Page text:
Indictment in TX over Planned Parenthood Sting Shows Strength of Evidence

Texas is the state of Roe v Wade and the next major abortion case before the Supreme Court, Whole Women’s Health v. Cole.  NO question, it’s a pro-life state. Yesterday’s grand jury indictment of Daleidan and Merrit of the Center for Medical Progress – in the middle of an investigation into Planned Parenthood – speaks to the strength of the evidence against them. They weren’t actually the targets of the probe, after all, and a prosecutor controls a grand jury in a way she doesn’t control a “petit” jury (the one that sits in a trial).  There is no defense in a grand jury, just the prosecutor and evidence.

Daleidan has been indicted for violating Texas’s Prohibition of the Purchase and Sale of Human Organs which makes criminal a person’s actions if he ”knowingly or intentionally offers to buy, offers to sell, acquires, receives, sells, or transfers any human organ for valuable consideration.  It appears that either on camera and/or in an email to Planned Parenthood, Daleidan offered over $1000 for tissue, which Planned Parenthood ignored.

Daleidan and Merrit have both been indicted for violating tampering with a governmental record which makes criminal a person’s actions if he “makes, presents, or uses any record, document, or thing with knowledge of its falsity and with intent that it be taken as a genuine governmental record.” The “government record”  is most likely the California drivers licenses they used as part of their false identities, and the maximum sentence is 20 years in federal prison, but only if a prosecutor can prove their intent was to defraud or harm. While their defense lawyers will argue that their “citizen journalism” means they harbored neither of these intentions, if two records are altered, under Texas law there is a presumption that this intent was present. That’s bad news if the two defendants both participated in altering the drivers licenses – because their motives don’t matter anymore, and this intent will be automatically imputed to them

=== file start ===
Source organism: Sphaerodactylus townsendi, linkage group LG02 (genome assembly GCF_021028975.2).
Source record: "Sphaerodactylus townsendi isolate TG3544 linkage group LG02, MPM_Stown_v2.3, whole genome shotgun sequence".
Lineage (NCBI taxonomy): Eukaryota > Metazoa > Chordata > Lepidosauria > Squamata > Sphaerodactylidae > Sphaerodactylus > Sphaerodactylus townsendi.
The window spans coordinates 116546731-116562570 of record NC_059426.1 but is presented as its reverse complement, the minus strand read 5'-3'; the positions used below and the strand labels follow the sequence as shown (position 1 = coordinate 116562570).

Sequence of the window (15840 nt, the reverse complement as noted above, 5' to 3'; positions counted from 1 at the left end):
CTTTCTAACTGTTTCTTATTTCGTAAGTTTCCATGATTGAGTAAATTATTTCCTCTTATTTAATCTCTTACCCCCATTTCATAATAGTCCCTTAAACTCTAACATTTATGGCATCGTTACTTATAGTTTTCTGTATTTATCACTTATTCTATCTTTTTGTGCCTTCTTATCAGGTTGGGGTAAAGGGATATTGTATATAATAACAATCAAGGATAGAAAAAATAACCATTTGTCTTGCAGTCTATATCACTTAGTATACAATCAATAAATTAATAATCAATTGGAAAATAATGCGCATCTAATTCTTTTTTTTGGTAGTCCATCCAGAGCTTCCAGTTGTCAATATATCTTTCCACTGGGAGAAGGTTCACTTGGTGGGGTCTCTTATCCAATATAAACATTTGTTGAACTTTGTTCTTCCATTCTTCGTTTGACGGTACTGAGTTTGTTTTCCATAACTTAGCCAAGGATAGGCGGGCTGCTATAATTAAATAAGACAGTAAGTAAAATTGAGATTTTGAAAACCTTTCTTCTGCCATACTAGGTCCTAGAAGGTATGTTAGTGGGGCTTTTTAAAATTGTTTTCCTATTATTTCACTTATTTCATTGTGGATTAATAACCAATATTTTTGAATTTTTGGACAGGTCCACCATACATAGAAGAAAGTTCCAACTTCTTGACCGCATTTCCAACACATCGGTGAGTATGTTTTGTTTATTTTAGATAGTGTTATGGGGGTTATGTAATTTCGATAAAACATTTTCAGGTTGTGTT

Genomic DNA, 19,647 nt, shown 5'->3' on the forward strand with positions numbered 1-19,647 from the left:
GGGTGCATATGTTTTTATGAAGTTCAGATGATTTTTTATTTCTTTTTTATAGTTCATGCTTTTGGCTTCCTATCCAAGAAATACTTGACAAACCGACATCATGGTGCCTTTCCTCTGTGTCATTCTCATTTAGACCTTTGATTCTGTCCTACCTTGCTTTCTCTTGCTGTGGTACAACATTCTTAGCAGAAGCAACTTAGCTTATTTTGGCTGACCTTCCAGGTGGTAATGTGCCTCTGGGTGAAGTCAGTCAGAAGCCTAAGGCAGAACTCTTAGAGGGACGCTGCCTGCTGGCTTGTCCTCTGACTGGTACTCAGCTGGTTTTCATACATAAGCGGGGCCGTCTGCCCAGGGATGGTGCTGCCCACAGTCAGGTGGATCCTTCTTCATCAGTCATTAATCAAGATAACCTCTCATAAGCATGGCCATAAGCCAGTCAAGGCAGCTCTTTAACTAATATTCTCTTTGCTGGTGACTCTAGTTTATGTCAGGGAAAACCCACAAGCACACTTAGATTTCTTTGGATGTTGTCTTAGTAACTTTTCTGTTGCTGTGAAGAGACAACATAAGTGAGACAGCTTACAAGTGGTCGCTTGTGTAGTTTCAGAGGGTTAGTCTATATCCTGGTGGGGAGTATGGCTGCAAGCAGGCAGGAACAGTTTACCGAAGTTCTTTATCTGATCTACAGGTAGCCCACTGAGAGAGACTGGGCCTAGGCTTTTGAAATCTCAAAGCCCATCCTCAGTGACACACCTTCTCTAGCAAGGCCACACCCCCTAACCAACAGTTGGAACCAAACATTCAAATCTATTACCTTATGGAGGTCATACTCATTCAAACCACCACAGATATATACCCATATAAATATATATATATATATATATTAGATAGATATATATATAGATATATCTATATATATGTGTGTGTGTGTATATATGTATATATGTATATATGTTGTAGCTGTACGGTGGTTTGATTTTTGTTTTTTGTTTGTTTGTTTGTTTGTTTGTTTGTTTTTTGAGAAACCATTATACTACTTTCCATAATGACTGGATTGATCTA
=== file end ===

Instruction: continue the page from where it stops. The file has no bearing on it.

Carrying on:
Prosecutors have a lot of discretion in the grand jury process, and an indictment for Planned Parenthood would have been politically popular. And yet the opposite (and almost unthinkable) happened. I’m expecting we’ll see First Amendment defenses for the “journalism” the Center for Medical Progress calls its undercover operations. In his defense, Daleidan has alreadyput out a statement that “buying  fetal tissue requires a seller as well.”  He’s wrong. The law he’s charged under, just buying, or even offering to buy the tissue is criminal conduct in and of itself.

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